A new word has entered the New Oxford American Dictionary: “pre-gaming.” Not a sports or recreation term, it’s the practice of downing alcohol before attending a school event or party where liquor is banned or in short supply.
How does “pre-gaming” differ from the partying college students have done for generations? “It’s more strategic,” explains EDC’s Beth DeRicco, co-author with colleague Bill DeJong of a new EDC study on the phenomenon. “The kind of drinking we’re talking about is more planned and intense,” she says—and arguably more dangerous. Students in focus groups described fast-paced, high-volume drinking with the sole intention of getting very drunk.
For this exploratory study, DeRicco tapped a diverse sample of 112 college students from 10 colleges and universities in Pennsylvania. Results suggest that pre-gaming is a widespread and entrenched feature of the campus drinking culture; for example, during one two-week period, 67 percent of students reported that they had “pre-gamed,” and 80 percent reported consuming five or more drinks at a sitting.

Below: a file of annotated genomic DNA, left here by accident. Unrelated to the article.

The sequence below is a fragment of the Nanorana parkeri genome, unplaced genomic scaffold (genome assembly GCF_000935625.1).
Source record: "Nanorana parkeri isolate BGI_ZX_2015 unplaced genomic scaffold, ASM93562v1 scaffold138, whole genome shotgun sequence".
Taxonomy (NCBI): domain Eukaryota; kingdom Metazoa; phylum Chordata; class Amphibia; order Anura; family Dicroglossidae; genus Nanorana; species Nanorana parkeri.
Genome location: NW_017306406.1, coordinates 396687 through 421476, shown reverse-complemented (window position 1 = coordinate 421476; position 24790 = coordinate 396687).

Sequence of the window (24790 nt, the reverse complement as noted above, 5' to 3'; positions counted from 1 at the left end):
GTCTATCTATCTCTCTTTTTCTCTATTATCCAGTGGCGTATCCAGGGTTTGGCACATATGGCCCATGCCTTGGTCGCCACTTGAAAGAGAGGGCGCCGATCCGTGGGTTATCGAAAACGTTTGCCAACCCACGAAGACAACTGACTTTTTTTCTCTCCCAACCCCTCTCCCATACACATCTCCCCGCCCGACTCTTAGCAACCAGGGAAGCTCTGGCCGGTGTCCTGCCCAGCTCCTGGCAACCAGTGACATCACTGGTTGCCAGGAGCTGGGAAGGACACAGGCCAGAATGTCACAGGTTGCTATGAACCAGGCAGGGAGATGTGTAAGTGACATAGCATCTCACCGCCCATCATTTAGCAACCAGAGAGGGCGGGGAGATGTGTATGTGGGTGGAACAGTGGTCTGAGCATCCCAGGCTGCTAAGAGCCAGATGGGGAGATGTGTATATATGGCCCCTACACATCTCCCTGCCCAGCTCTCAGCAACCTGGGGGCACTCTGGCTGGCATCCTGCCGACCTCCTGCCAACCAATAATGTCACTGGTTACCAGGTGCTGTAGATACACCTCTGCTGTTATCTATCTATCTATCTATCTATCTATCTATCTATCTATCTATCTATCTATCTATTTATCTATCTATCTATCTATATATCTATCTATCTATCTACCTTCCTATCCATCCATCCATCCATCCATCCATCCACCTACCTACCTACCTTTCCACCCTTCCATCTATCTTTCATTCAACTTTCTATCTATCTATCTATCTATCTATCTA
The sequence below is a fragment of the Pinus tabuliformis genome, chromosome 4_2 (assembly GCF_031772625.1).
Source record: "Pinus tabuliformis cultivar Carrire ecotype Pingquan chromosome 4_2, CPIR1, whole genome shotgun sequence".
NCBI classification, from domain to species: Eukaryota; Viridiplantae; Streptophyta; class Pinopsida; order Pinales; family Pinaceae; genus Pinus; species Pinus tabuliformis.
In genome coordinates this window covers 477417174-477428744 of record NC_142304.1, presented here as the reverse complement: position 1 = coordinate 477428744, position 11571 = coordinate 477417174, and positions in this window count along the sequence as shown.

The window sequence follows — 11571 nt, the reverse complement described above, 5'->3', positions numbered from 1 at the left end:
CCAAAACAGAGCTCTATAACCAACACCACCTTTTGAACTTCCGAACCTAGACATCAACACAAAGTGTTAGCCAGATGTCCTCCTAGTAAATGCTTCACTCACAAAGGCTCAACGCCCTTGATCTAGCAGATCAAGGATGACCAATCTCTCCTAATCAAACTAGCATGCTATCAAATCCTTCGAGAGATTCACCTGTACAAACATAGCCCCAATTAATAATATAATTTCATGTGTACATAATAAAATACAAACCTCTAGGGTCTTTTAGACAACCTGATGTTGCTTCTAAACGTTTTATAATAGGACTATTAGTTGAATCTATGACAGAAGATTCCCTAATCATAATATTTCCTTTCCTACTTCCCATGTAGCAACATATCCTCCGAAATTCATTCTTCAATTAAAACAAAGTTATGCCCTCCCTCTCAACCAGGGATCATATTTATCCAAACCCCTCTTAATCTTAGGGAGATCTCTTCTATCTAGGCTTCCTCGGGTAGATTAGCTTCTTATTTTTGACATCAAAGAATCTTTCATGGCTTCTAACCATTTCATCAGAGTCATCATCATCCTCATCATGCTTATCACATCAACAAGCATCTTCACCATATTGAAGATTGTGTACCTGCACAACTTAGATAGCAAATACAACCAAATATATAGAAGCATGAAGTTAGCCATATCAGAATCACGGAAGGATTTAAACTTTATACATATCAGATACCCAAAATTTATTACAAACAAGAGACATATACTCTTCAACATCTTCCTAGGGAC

Reasons cited for pre-gaming include saving money at bars and avoiding restrictions on drinking at campus events. But perhaps the most common reason was to alleviate social anxiety. Many noted that pre-gaming helped them “loosen up” or become more “outgoing and free-spirited.”
“I was saddened by the level of social anxiety I heard expressed between men and women in this study,” says DeRicco. “Many of these young people don’t know how to talk to each other or how to be alone together without alcohol.”
Implications from the report suggest that broader policy and stricter enforcement might not be the answer, as students quickly devise ways around regulations. Instead, DeRicco recommends individual approaches that identify high-risk drinkers early and intervene directly. At the broader level, she suggests that schools launch campaigns that focus on student misperceptions about drinking, and reducing peer pressure to drink in excess.
Originally published on January 1, 2007